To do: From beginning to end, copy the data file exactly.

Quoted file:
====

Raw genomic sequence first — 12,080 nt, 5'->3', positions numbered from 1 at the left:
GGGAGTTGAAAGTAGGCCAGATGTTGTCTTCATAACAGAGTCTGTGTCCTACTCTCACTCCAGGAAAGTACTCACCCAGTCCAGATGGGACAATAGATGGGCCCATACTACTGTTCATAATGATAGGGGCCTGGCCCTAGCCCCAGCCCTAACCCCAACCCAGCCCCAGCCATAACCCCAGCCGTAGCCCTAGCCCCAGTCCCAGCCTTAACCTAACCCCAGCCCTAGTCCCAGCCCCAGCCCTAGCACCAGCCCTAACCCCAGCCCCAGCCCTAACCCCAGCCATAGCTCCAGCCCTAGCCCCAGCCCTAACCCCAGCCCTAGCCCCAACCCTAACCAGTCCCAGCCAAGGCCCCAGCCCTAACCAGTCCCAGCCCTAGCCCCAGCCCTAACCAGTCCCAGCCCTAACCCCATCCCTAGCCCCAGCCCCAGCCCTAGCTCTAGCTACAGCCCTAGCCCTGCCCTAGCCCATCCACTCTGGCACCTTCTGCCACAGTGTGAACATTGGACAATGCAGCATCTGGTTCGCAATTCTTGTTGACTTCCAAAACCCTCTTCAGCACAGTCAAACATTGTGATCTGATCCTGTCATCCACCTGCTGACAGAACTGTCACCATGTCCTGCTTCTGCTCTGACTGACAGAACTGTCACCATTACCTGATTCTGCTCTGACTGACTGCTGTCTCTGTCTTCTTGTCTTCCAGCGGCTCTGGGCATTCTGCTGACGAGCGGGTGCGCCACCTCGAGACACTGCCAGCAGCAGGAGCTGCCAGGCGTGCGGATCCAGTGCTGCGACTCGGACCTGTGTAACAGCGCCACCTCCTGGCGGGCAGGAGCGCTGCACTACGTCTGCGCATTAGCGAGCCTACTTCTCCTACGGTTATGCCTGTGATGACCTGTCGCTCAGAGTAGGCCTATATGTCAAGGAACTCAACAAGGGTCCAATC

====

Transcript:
Raw genomic sequence first — 12,080 nt, 5'->3', positions numbered from 1 at the left:
GGGAGTTGAAAGTAGGCCAGATGTTGTCTTCATAACAGAGTCTGTGTCCTACTCTCACTCCAGGAAAGTACTCACCCAGTCCAGATGGGACAATAGATGGGCCCATACTACTGTTCATAATGATAGGGGCCTGGCCCTAGCCCCAGCCCTAACCCCAACCCAGCCCCAGCCATAACCCCAGCCGTAGCCCTAGCCCCAGTCCCAGCCTTAACCTAACCCCAGCCCTAGTCCCAGCCCCAGCCCTAGCACCAGCCCTAACCCCAGCCCCAGCCCTAACCCCAGCCATAGCTCCAGCCCTAGCCCCAGCCCTAACCCCAGCCCTAGCCCCAACCCTAACCAGTCCCAGCCAAGGCCCCAGCCCTAACCAGTCCCAGCCCTAGCCCCAGCCCTAACCAGTCCCAGCCCTAACCCCATCCCTAGCCCCAGCCCCAGCCCTAGCTCTAGCTACAGCCCTAGCCCTGCCCTAGCCCATCCACTCTGGCACCTTCTGCCACAGTGTGAACATTGGACAATGCAGCATCTGGTTCGCAATTCTTGTTGACTTCCAAAACCCTCTTCAGCACAGTCAAACATTGTGATCTGATCCTGTCATCCACCTGCTGACAGAACTGTCACCATGTCCTGCTTCTGCTCTGACTGACAGAACTGTCACCATTACCTGATTCTGCTCTGACTGACTGCTGTCTCTGTCTTCTTGTCTTCCAGCGGCTCTGGGCATTCTGCTGACGAGCGGGTGCGCCACCTCGAGACACTGCCAGCAGCAGGAGCTGCCAGGCGTGCGGATCCAGTGCTGCGACTCGGACCTGTGTAACAGCGCCACCTCCTGGCGGGCAGGAGCGCTGCACTACGTCTGCGCATTAGCGAGCCTACTTCTCCTACGGTTATGCCTGTGATGACCTGTCGCTCAGAGTAGGCCTATATGTCAAGGAACTCAACAAGGGTCCAATC